William Pannapacker

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William Pannapacker
Nationality American
Alma mater Ph.D., History of American Civilization, Harvard University, 1999; A.M in English and American Literature at Harvard University, 1995; M.A. in English at University of Miami, 1993; a B.A. in English at Saint Joseph's University, 1990.
Occupation Professor of American literature and culture, academic administrator and consultant, higher-education journalist.
Employer Hope College
Organization Andrew W. Mellon Foundation, The Chronicle of Higher Education, Great Lakes Colleges Association.

William Pannapacker is a professor of American literature and culture, an academic administrator and consultant, and a higher education journalist.[1] He is the author of Revised Lives: Walt Whitman and Nineteenth-Century Authorship, and numerous articles on literature, higher education, and the Digital Humanities.[1] He was a regular columnist for The Chronicle of Higher Education from 1998 to 2014, and he has been a contributor to The New York Times and Slate Magazine.[1] Pannapacker has received $1.5 million in grants from the Andrew W. Mellon Foundation. He was the founding director of the Mellon Scholars Program in the Arts and Humanities at Hope College in Holland, Michigan, from 2009 to 2016; the director of the Digital Liberal Arts Initiative of the Great Lakes Colleges Association from 2013 to 2015; and he is currently the DuMez Professor of English and senior director of the Andrew W. Mellon Foundation Grand Challenges Presidential Initiative, also at Hope College.[1]

Biography[edit]

William Pannapacker earned a Ph.D. in the History of American Civilization at Harvard University in 1999, following an A.M in English and American Literature at Harvard University in 1995, an M.A. in English at University of Miami in 1993, and a B.A. in English at Saint Joseph's University (1990).[1] His doctoral dissertation was on the poet Walt Whitman, and his scholarly emphasis is 19th-century American literature and culture.[1] He was a contributing editor on Whitman for American Literary Scholarship (Duke University Press) from 2005 to 2010.[1] Pannapacker is one of six Harvard students since 1790 (including Ralph Waldo Emerson) to have won the Bowdoin Prize twice (1994, 1999); he is also a three-time winner of the Helen Choate Bell Prize for American Literature.[1] He was a lecturer in Harvard's History and Literature honors concentration from 1995 to 2000, and he was a Whiting Foundation Fellow in 1998–99.[1] Pannapacker is the author of Revised Lives: Walt Whitman and Nineteenth-Century Authorship (Routledge, 2004), and he delivered the David H. Hirsch Memorial Lecture at Brown University in 2005.[1]

Since 2000, Pannapacker has been employed by Hope College, a liberal arts institution in Holland, Michigan, where he is the DuMez Professor of English.[1] From 2009 to 2016, he was the founding director of the Andrew W. Mellon Foundation Scholars Program in the Arts and Humanities, an undergraduate honors concentration that integrates the arts and humanities with collaborative research in digital technologies and experiential education.[2] In the course of leading that program at Hope College, Pannapacker named and developed the "Digital Liberal Arts," a conceptual expansion of Digital Humanities for teaching institutions that has been supported by the Mellon Foundation and adopted at numerous colleges throughout the United States.[3][4] From 2013 to 2015, Pannapacker also served as the director of the Mellon-sponsored Digital Liberal Arts Initiative of the Great Lakes Colleges Association, which sought to develop collaborations in teaching and research across the thirteen member colleges and international partners based in Morocco and Beirut.[5] He was one of the three founding directors of the Institute for Liberal Arts Digital Scholarship (ILiADS), which has hosted an annual workshop and conference since 2015.[6] Since 2016, Pannapacker has been the senior director of the Andrew W. Mellon Foundation Grand Challenges Presidential Initiative of Hope College. This Initiative, according to Pannapacker, is intended "to show how the liberal arts have a transformative role to play in the world: that everyone across academic divisions can benefit from the critical thinking, creativity, and performance--and also the knowledge and skills--developed in complementary disciplines.”[7]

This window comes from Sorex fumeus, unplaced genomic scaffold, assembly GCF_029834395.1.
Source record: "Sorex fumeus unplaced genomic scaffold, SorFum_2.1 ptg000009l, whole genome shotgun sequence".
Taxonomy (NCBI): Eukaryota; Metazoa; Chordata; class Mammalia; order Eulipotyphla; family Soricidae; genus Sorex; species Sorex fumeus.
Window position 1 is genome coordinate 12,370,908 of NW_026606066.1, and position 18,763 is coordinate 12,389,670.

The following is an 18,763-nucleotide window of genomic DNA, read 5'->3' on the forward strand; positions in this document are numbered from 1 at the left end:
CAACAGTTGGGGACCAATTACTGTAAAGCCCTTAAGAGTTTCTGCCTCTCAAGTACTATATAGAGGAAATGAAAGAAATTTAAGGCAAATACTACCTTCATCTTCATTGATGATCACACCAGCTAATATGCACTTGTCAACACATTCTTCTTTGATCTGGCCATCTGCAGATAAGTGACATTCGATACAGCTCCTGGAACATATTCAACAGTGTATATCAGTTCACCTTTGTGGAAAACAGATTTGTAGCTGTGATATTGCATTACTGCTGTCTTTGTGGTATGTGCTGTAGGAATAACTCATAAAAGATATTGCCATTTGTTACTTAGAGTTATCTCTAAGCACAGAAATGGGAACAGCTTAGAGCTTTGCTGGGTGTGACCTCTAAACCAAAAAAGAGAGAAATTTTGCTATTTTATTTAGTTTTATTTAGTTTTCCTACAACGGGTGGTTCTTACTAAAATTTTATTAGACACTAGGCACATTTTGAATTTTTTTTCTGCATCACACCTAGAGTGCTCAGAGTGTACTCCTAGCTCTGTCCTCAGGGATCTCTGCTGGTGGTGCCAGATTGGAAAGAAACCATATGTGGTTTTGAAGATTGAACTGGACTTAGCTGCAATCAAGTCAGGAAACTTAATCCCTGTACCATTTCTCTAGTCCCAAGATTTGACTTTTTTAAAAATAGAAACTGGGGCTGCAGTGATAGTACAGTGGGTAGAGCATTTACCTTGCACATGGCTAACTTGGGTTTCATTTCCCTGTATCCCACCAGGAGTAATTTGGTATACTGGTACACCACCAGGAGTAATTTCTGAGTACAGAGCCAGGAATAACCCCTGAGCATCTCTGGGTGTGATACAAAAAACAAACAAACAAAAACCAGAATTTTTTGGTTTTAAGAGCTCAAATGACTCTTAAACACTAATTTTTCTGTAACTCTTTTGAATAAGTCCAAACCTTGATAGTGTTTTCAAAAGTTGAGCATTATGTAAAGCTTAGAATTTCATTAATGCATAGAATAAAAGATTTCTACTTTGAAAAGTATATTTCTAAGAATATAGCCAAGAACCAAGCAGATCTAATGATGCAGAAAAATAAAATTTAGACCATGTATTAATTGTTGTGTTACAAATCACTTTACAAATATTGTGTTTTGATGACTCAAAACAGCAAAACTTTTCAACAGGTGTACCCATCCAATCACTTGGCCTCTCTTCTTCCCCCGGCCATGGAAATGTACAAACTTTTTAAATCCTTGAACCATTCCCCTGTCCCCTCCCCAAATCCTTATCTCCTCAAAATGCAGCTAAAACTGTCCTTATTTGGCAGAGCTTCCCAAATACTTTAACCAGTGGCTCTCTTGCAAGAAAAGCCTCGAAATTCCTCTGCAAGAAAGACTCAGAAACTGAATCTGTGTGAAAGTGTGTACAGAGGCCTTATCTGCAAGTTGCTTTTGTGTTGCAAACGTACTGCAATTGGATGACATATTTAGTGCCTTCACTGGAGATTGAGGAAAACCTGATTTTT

Pannapacker was a columnist for "The Chronicle of Higher Education" from 1998 to 2014.[1] His more than 150 contributions (under the pen-name "Thomas H. Benton" between 2002 and 2011) addressed graduate education in the humanities, the academic job market, alternative careers, experiences on the tenure track, liberal arts education, museum design, educational technology, and the annual conventions of the Modern Language Association.[8] In the Chronicle's 50th-anniversary retrospective in 2016, Pannapacker is described as having "helped change the conversation about graduate education, as humanities leaders began to explore limits on enrollment and training students for alternative careers."[9]

References[edit]

  1. ^ a b c d e f g h i j k l "English Department Faculty, William Pannapacker". Hope College. Retrieved 2016-08-12. 
  2. ^ http://www.hope.edu/academics/mellon-scholars/about-program/program-history.html
  3. ^ http://www.chronicle.com/article/Stop-Calling-It-Digital/137325/
  4. ^ http://digitalscholarship.ohio5.org/2014/03/defining-dla/
  5. ^ http://www.hope.edu/news/2013/10/01/william-pannapacker-to-direct-glca-digital-liberal-arts-initiative.html
  6. ^ http://iliads.org/committees/
  7. ^ http://www.hope.edu/news/2016/academics/grant-to-support-faculty-and-students-in-interdisciplinary-exploration-of-grand-challenges.html
  8. ^ http://www.chronicle.com/article/100-Columns-Later/127865
  9. ^ http://www.chronicle.com/article/So-You-Want-to-Go-to-Grad/45239?cid=cp62